Brown et al v. Simms et al
MEMORANDUM OPINION AND ORDER as follows: This case is remanded to the Circuit Court of Lowndes County, Alabama, and the Clerk is DIRECTED to take appropriate action to effect the remand. Signed by Honorable Judge W. Harold Albritton, III on 10/9/2013. (wcl, ) Modified on 10/9/2013 to reflect a copy has been mailed with docket sheet to circuit clerk (wcl, ).
IN THE UNITED STATES DISTRICT COURT
FOR THE MIDDLE DISTRICT OF ALABAMA
JAMES L. BROWN and HATTIE BUGGS,
CHRISTOPER L. SIMMS, individually, and )
MAGNETICS INTERNATIONAL, INC.; et )
CIVIL ACTION NO. 2:13-cv-00603-WHA
MEMORANDUM OPINION AND ORDER
This cause is before the court on a Motion to Remand (Doc. # 10) filed by the Plaintiffs,
James L. Brown and Hattie Buggs, on September 9, 2013.
The Plaintiff originally filed a Complaint in this case in the Circuit Court of Lowndes
County, Alabama on July 24, 2013. The Plaintiff brings state claims for negligent operation of a
tanker trunk (First Cause of Action) and wanton operation of a tanker truck (Second Cause of
On August 23, 2013, the Defendants removed the case to this court on the basis of
For reasons to be discussed, the Motion to Remand is due to be GRANTED.
II. MOTION TO REMAND STANDARD
Federal courts are courts of limited jurisdiction. See Kokkonen v. Guardian Life Ins. Co.
of Am., 511 U.S. 375 (1994); Burns v. Windsor Ins. Co., 31 F.3d 1092, 1095 (1994); Wymbs v.
Republican State Exec. Comm., 719 F.2d 1072, 1076 (11th Cir. 1983), cert. denied, 465 U.S.
1103 (1984). As such, federal courts only have the power to hear cases that they have been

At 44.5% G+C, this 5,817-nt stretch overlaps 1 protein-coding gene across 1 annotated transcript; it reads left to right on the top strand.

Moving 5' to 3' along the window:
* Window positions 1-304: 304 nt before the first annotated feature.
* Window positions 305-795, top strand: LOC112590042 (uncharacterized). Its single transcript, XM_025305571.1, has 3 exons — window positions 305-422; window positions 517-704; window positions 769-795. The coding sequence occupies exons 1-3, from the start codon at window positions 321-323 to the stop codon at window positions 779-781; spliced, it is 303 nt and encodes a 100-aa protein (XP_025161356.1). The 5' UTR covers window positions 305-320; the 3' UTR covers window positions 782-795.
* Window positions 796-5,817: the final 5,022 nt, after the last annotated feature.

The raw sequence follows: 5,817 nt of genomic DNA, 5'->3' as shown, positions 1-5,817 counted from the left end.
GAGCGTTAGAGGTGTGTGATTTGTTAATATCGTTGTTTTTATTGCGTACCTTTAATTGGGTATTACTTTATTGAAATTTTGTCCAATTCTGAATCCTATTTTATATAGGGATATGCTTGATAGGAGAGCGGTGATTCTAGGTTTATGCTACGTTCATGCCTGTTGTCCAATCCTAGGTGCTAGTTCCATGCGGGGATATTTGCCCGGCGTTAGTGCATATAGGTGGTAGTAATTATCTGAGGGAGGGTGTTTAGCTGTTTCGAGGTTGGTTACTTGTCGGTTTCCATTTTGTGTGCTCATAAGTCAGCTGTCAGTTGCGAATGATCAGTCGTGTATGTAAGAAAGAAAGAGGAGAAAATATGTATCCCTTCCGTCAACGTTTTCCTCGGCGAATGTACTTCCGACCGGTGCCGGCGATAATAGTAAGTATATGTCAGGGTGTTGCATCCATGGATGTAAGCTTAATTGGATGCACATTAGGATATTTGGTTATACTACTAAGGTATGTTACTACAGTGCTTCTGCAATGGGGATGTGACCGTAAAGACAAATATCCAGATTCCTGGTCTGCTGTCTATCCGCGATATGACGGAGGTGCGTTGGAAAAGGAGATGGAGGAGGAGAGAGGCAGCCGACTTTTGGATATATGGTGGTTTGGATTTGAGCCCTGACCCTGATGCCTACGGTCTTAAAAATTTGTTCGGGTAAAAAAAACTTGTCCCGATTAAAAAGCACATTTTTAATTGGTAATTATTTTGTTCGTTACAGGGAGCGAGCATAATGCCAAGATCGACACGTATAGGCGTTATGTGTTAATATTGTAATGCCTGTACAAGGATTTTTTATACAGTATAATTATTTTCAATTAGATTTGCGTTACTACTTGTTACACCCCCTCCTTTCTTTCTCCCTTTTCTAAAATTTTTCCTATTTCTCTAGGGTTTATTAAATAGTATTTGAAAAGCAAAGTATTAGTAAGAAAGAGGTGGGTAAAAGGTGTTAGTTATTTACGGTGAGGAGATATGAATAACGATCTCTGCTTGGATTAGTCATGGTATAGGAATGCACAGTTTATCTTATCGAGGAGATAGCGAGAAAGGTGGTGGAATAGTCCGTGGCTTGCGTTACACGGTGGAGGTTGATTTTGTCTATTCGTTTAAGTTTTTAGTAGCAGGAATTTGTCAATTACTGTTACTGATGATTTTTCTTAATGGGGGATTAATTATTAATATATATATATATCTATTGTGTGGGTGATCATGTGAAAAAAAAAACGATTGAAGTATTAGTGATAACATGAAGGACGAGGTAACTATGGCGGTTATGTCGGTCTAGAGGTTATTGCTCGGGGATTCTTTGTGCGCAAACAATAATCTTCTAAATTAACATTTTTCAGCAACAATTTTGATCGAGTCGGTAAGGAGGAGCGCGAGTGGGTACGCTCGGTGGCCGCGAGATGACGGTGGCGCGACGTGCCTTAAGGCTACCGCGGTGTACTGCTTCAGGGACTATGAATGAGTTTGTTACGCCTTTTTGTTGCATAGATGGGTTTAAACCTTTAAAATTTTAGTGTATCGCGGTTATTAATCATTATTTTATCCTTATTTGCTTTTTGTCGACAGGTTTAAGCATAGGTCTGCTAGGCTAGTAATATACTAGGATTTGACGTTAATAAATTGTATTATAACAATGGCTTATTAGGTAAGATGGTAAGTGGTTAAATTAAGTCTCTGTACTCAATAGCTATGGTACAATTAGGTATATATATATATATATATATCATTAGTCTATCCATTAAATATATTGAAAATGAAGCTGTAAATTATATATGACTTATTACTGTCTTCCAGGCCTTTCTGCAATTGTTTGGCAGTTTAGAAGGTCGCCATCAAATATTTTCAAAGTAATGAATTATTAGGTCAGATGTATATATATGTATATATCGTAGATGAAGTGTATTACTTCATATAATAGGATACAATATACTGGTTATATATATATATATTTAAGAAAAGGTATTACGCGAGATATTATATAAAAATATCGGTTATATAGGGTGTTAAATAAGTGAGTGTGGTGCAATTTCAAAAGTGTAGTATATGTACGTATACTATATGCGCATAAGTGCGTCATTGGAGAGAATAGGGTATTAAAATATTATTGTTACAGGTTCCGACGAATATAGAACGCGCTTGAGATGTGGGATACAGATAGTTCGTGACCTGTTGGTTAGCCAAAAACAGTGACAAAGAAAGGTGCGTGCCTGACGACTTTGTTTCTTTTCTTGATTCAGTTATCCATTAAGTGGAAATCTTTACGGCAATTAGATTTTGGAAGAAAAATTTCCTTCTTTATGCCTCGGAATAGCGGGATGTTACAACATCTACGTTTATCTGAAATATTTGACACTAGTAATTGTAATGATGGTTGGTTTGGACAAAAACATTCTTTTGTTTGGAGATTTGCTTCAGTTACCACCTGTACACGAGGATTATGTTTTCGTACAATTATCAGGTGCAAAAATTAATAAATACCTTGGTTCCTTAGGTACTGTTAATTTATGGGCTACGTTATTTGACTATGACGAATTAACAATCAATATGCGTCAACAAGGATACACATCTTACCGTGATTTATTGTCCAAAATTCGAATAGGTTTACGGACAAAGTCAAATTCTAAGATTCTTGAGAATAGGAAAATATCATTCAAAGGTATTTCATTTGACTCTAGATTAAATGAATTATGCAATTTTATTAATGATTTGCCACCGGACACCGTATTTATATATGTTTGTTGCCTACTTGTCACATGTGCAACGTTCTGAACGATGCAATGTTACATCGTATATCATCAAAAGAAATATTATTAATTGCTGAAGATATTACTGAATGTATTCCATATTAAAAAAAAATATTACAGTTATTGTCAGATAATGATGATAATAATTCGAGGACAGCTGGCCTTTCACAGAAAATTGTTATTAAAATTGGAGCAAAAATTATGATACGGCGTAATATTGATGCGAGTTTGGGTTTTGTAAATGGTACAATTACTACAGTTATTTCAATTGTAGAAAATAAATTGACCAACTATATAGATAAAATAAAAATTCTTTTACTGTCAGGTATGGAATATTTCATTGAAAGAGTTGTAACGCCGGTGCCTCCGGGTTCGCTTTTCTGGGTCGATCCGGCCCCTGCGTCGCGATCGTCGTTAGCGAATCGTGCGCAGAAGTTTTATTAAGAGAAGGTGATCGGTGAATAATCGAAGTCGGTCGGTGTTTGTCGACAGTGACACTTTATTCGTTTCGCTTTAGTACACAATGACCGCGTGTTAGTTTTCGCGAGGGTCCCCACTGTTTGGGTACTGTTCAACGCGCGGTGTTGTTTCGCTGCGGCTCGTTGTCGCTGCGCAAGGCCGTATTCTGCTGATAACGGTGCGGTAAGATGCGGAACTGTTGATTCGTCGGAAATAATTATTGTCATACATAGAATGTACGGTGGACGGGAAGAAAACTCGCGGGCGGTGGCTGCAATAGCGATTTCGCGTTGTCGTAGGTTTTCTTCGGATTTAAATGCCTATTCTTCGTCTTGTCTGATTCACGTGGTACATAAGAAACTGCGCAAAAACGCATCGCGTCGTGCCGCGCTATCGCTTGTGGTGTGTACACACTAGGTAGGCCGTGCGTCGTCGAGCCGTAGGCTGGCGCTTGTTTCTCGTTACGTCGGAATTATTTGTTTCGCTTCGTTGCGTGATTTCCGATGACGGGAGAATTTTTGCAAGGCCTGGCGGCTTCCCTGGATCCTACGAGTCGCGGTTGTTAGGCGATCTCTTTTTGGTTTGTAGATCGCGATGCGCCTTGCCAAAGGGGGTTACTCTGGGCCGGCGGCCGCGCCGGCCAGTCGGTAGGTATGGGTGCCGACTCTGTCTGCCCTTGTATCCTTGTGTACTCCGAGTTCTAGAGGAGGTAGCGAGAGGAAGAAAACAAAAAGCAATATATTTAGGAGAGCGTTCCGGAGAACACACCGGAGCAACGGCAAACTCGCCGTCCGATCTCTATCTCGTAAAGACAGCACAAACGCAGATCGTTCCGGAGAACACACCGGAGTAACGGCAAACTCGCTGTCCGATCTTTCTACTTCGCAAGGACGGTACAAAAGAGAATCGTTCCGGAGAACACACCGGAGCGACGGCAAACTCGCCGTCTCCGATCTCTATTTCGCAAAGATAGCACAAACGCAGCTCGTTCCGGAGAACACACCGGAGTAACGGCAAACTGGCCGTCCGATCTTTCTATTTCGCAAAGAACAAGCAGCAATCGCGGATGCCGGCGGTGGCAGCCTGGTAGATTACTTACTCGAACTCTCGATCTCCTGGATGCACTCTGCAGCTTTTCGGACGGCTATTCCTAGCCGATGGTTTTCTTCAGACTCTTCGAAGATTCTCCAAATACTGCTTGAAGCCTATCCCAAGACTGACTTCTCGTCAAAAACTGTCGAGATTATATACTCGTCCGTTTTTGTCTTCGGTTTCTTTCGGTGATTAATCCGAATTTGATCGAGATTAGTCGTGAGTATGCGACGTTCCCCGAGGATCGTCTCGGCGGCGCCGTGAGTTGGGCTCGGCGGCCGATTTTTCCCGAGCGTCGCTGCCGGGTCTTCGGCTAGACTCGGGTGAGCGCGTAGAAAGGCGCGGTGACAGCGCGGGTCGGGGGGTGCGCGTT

authorized to hear by the Constitution or the Congress of the United States. See Kokkonen, 511
U.S. at 377. Because federal court jurisdiction is limited, the Eleventh Circuit favors remand of
removed cases where federal jurisdiction is not absolutely clear. See Burns, 31 F.3d at 1095.
III. FACTS AND PROCEDURAL HISTORY
On February 19, 2013, Plaintiffs James Brown and Hattie Buggs’ vehicle collided with a
tanker truck while traveling through Lowndes County on Interstate 65. The tanker truck was
driven by Defendant Christopher Simms, allegedly within the scope of his employment or
agency for Defendant Magnetics International, Inc. After filing a Complaint in Lowndes County,
the Plaintiffs served the Defendants various requests for production, a number of which make
reference to the Federal Motor Carrier Safety Administration’s regulations (“FMCSR”). In light
of these discovery requests, the Defendants removed the case to this court. In their motion to
remand, Plaintiffs have asked for the case to be remanded to state court because this court lacks
federal subject-matter jurisdiction.
The Defendants acknowledge that the Complaint is limited to state law claims, but
contend that federal jurisdiction exists because the Plaintiffs’ right to relief on those claims
depends on the construction of federal law.
Federal courts “have original jurisdiction of all civil actions arising under the
Constitution, laws, or treaties of the United States.” 28 U.S.C. § 1331. “Such federal-question
jurisdiction may be based on a civil action alleging a violation of the Constitution, or asserting a
federal cause of action established by a congressionally created expressed or implied private
remedy for violations of a federal statute.” Jairath v. Dyer, 154 F.3d 1280, 1282 (11th Cir. 1998)
(citing City of Huntsville v. City of Madison, 24 F.3d 169, 171–72 (11th Cir. 1994)). “Although
the vast majority of cases that fall within such federal-question jurisdiction are cases that arise
under federal law that creates a cause of action, in limited circumstances, federal-question
jurisdiction may also be available if a substantial, disputed question of federal law is a necessary
element of a state cause of action.” Id.
In Jairath, a physician refused to perform cosmetic surgery on an HIV-positive patient.